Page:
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Market selloff in Asia may get worse, say analysts

Analysts said the market selloff in Asia might get worse amid renewed fears over faltering emerging markets and tighter credit conditions in China.

SINGAPORE: Asian markets tumbled on Monday as fears over faltering emerging markets surfaced.

Investors are also cautious as tighter credit conditions in China continue to weigh on markets.

Against that backdrop, some analysts said the selloff in Asia might get worse before it gets better.

Equity markets were in a sea of red on Monday. Japan led the decline with the Nikkei dropping more than two per cent to its lowest in two months.

Investors sought refuge in safe haven currencies which pushed up the yen and in turn hurting exporters.

Stocks in Hong Kong also dropped to a five month low, while those in Singapore and China traded more than one per cent down

That flight to safety was triggered on January 24 when preliminary numbers showed China's manufacturing numbers contracted.

Experts said the slump in markets on Monday is mainly sentiment driven and it comes off the back of weak economic numbers out of China last week. They added that investors will be keeping an eye out for policy changes and money market developments in China in 2014.

Yet, for the immediate term, things could look worse.

Daryl Liew, head of portfolio management at Reyl Singapore, said: "This is going to be a short trading week for a lot of the Asian markets because of Chinese New Year (CNY) and there is no new data coming out of China until after CNY so you won't get a positive blip out of China in the next couple of weeks."

However, Liew said the impact of China Credit Trust Co's troubled high yield trust could impact the market.

"There's that overhang with the wealth management product (China Credit Trust Co's Credit Equals Gold No1 Trust) in China which is possibly going to default on January 31. Obviously, that will be an issue that could be the start of the unravelling of the shadow banking in China," said Liew.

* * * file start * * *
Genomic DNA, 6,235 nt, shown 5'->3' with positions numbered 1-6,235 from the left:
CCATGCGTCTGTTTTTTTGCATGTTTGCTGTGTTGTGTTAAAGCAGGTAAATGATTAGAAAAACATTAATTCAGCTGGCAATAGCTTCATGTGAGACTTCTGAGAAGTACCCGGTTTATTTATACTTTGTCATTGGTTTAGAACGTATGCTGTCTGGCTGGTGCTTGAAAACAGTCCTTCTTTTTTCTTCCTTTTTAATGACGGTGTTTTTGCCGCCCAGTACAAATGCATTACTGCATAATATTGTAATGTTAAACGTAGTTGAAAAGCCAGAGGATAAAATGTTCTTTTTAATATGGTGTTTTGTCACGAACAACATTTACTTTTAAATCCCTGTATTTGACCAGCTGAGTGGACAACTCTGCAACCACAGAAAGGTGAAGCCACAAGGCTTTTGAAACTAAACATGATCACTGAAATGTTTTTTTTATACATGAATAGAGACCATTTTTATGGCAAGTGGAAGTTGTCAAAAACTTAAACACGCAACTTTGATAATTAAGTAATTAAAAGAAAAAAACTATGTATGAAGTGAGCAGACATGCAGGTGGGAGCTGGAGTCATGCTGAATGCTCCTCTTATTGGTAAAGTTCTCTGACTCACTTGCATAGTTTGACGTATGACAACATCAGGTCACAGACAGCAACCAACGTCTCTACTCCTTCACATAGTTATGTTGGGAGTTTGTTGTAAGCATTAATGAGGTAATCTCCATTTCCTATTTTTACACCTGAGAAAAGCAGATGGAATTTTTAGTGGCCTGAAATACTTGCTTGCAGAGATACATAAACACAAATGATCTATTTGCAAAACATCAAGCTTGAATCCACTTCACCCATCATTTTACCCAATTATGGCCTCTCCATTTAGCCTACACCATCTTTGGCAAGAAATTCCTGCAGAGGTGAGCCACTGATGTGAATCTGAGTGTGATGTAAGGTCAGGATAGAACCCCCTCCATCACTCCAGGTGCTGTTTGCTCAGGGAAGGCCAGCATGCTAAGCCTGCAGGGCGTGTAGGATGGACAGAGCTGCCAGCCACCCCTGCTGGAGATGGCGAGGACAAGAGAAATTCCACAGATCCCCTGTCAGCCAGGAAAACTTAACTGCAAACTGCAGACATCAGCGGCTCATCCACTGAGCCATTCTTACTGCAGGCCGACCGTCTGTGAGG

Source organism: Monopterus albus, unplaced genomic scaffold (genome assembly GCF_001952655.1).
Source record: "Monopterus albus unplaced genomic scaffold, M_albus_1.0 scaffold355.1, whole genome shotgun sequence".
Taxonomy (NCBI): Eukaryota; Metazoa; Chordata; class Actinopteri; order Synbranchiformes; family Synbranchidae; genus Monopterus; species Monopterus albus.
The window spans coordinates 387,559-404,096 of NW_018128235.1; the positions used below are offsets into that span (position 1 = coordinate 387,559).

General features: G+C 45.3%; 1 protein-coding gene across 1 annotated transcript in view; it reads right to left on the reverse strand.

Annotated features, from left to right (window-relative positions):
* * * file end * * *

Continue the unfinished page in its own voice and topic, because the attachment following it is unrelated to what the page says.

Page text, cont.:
China Credit Trust Co. has said it would restructure the loan behind the three billion yuan (US$496 million) product, potentially alleviating the chances of a default that could have rippled through the financial system.

Political risks in Turkey and Thailand, coupled with Argentina's sudden devaluation of its currency are also spooking investors in a week when the US Federal Reserve is expected to cut its monthly bond purchases by another US$10 billion.

Still, some experts are not expecting a repeat of last May's financial markets bloodbath.

Vasu Menon, head of content and research at OCBC Bank, said: "If you compare the fundamentals in Asia to Latin America, the fundamentals in Asia are stronger. Governments have learned from what's happened in Europe and US and elsewhere. They've been more proactive in trying to curb asset rice inflation, and trying to address budgets and current account deficits."

"The correction is not going to be as severe, perhaps maybe five to eight per cent from where it is right now is possible but it won't stay there for too long because there's a lot of liquidity in the system - liquidity looking for better returns, better yields."

However, if the selloff continues, analysts said the Fed may be forced to slow down its pace of tapering.

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